2022 Award Finalist Lena Pernas, PhD. Max Planck Research Group Leader
Lena Pernas received her bachelor’s degree from UCLA and Ph.D. from Stanford University. There, she worked with John Boothroyd to eludicate how mitochondria and the human parasite Toxoplasma gondii physically interact, and how chronic toxoplasmosis affects human immune responses. After receiving her Ph.D., Lena joined the lab of Dr. Luca Scorrano at the University of Padua where she studied how mitochondria counteract microbes. Her lab at the Max Planck Institute for Biology of Ageing is interested in the mechanisms by which an infected cell actively rewires metabolic processes and organellar function to defend against the challenge of microbial infection, and how human metabolism affects disease progression.
Synopsis of research
To generate energy, mitochondria consume nutrients that invading microbes depend on. This competing interest predicts an inverse relationship between mitochondrial health and microbial fitness. Although several pathogens disrupt host mitochondrial function, it was unknown whether mitochondria act to impede pathogen replication.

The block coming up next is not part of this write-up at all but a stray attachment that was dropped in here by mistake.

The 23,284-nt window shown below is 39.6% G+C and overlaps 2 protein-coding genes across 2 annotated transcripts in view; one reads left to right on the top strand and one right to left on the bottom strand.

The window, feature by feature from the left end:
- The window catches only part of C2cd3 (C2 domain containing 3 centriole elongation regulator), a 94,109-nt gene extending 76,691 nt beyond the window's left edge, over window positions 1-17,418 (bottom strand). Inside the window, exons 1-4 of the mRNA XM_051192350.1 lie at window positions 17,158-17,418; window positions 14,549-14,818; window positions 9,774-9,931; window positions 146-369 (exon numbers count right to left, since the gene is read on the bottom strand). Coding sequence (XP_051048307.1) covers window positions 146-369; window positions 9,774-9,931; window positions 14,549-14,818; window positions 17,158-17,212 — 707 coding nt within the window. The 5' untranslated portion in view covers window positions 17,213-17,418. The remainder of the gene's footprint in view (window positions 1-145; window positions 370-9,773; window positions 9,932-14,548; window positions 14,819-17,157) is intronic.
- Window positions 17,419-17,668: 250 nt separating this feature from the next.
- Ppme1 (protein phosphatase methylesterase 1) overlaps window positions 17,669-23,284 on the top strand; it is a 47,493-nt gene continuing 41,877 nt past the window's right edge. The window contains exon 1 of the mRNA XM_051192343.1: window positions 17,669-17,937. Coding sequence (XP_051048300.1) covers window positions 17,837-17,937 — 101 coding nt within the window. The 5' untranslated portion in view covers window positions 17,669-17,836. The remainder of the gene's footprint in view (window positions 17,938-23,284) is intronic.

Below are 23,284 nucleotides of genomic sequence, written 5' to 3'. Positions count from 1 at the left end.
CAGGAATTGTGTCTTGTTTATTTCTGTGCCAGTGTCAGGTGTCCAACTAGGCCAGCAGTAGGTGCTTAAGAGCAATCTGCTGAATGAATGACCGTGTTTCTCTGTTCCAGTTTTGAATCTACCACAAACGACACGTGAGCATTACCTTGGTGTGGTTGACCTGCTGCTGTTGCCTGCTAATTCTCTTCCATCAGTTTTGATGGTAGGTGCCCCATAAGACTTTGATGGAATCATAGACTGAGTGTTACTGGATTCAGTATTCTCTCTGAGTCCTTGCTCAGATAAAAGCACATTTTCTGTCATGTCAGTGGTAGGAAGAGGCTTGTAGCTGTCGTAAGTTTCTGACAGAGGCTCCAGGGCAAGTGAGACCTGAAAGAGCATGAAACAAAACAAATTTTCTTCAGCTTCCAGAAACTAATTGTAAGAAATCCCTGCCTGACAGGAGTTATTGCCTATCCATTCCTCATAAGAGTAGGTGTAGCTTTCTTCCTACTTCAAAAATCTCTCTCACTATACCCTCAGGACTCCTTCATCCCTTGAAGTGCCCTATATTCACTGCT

As a PhD student in the lab of Dr. John Boothroyd, I identified the molecule that enable mitochondria to recognize and bind to the human parasite Toxoplasma gondii, which infects ~1/3 of the world’s human population. The dramatic changes I observed in mitochondrial shape during Toxoplasma infection led me to ask if mitochondria actively defend cells against microbes (contrary to the dogma that mitochondria are targets for microbes)? To address this question, I moved to the mitochondrial biology unit of Dr. Luca Scorrano where I discovered that host mitochondria act as nutrient competitors to Toxoplasma, and limit the parasite’s growth by restricting its access to host lipids. This work showed that mitochondrial metabolism functions as an innate immune-type defense and sheds light on how we can harness metabolism to develop anti-microbial therapies.